paper (ISBN 1-55597-406-6), 73 pages.
Sophie Cabot Blacks second book, The Descent, explores a natural world full
of portents and the potential for misunderstanding. As the speaker in "And
Then," the first poem in this collection, declares, "That was how it began, the
many voices / Gathering, the language you thought you invented / Breaking into noise no
longer understood." Throughout this book, the clarity of Blacks language and
the spare quality of the lines work to focus the attention of the poems
speakersand readerson the unexamined edges of loss and survival. Yet for all
their elegaic qualities, these poems remain perpetually poised to take flight into
In "The Harrowing," a poem emblematic of the entire collection, Blacks
angle of entry, slant though it may be, is spoken with elegant authority: "To enter
the field without speaking / Of the bad years is to trust what is // Buried, or at least
sleeps." This quality of syntactical misdirectionmany poems are composed of
only one or two complex sentencesallows the poems to enact the small realizations
from which they draw their power. The concluding couplets of "The Harrowing" are
sufficiently pragmatic, and chilling, to call to mind both definitions of
So that one after another we rely on meaning
Nothing, even for what is left behind. In this place, to stay
Only as long as it takes; how to enter
And allow for leaving without getting caught.
Although the reader may not always know in which direction Blacks poems are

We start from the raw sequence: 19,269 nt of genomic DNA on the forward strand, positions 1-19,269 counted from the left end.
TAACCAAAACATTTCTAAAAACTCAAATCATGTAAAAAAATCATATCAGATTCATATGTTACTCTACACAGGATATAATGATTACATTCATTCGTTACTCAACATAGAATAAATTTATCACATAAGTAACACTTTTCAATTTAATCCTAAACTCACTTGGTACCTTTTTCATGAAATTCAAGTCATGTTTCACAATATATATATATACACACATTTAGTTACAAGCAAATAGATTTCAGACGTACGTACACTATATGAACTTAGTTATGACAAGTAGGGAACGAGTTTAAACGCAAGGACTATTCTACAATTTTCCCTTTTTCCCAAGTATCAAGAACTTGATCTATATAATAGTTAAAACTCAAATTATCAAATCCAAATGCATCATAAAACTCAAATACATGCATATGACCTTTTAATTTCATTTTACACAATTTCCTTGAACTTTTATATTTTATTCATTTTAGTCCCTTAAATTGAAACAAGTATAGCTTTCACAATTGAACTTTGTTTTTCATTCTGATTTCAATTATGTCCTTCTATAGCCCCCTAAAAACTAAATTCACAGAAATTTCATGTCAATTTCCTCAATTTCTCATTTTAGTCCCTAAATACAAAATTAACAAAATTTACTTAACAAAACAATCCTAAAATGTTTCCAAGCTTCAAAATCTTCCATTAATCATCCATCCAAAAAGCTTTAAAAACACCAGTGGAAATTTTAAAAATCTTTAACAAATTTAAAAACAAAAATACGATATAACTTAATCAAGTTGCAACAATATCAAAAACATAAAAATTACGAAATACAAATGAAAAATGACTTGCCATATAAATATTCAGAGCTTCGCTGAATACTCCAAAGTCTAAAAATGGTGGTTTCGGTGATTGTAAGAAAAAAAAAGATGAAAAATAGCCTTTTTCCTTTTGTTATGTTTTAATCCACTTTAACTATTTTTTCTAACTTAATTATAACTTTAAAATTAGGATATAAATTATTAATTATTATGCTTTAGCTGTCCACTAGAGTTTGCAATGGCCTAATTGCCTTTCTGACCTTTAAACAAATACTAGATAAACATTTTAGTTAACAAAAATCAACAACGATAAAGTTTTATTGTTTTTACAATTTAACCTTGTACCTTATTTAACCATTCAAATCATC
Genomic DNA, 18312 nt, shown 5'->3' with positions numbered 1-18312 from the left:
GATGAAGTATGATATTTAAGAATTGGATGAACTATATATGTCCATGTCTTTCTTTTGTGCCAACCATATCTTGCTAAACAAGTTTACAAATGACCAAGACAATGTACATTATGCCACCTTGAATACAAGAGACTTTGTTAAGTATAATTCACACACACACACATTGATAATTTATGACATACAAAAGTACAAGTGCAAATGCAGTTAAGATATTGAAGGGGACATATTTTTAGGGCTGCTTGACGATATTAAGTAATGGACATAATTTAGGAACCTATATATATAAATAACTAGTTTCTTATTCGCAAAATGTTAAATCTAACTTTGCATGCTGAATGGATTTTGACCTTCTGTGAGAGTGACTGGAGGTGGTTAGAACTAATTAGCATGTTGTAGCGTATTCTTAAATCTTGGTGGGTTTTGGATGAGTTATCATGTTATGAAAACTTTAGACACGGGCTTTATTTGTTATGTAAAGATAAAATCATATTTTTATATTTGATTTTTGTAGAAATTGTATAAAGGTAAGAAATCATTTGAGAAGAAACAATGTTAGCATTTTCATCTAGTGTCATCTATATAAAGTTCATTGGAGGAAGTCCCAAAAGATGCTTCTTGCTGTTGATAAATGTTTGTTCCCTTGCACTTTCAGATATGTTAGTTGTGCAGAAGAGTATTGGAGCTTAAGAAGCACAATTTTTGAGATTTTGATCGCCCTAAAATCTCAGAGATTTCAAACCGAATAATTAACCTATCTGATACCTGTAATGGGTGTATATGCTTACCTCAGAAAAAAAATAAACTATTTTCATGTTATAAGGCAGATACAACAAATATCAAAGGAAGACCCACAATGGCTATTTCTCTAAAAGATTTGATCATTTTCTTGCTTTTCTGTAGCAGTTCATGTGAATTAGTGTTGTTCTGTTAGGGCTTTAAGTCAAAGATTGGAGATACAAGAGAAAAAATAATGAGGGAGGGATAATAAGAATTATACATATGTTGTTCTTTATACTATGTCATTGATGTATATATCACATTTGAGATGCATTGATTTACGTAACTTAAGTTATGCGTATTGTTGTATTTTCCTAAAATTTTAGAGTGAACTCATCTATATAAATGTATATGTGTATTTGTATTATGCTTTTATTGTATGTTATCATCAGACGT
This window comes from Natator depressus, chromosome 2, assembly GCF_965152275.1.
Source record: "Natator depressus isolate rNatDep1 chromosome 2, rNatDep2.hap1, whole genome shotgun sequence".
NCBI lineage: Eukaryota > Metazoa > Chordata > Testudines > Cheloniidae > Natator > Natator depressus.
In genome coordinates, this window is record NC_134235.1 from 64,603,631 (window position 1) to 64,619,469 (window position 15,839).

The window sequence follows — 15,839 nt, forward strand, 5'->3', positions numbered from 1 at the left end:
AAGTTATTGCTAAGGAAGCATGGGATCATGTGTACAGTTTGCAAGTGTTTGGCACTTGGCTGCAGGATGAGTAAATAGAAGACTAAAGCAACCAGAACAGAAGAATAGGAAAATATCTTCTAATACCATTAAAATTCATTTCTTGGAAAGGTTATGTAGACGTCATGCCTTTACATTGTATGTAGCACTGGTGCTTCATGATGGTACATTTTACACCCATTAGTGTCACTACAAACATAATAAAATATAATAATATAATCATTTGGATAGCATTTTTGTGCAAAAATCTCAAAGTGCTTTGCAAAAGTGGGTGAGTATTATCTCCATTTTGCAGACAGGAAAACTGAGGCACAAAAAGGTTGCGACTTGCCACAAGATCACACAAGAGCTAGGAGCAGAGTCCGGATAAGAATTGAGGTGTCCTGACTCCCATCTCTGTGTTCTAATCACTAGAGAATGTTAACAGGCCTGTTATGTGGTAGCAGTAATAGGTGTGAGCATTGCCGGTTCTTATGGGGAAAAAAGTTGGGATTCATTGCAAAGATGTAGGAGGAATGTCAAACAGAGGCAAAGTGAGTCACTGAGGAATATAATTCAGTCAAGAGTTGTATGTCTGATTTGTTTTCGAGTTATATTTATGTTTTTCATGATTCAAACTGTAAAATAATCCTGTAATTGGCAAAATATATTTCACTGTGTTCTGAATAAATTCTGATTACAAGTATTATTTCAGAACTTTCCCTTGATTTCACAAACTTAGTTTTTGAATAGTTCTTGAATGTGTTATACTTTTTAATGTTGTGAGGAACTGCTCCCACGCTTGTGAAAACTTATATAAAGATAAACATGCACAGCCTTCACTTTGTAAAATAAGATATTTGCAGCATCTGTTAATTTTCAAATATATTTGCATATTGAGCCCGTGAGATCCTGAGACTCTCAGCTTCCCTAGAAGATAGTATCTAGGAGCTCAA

traveling, there is never cause to doubt that the poet will take us exactly where we need
In the books middle section, the keen observations of the natural world that
characterize the previous section become more intimately focused in a series of poems
addressed to an elusive "you." "It is all / About return, enough faith to
live // On whatever remains," claims the speaker in "Break Me to Prove I Am
Unbroken." Yet just as nature repeatedly seems to offer a promise of redemption on
which it refuses to deliver, so does the speakers beloved. In the last poem of this
section, "Heaven, Which Is," the speaker describes heaven thus: "Not as
place to discover / Anything: the blank page, the white / Noise, the raw of just being
The poems in the third and final section move toward apotheosis without privileging
simplistic notions of happiness; in these poems, as in the rest of the collection, small
moments of precisely rendered insight provide more than sufficient satisfaction. In the
penultimate poem, "In Light of All," the poems play with language and
syntax works to disguise, but not conceal, the seriousness of what is being said.
"While the light in which all that has happened / Happened in so many ways that
finally the light / Became what happened" is a description that could easily be
applied to this collection as a whole.
Carrie Shipers holds a B.A. in psychology and
an M.A. in English from the University of Missouri-Columbia. She currently lives and
works in Columbus, Ohio.
Carrie Shipers can be reached at firstname.lastname@example.org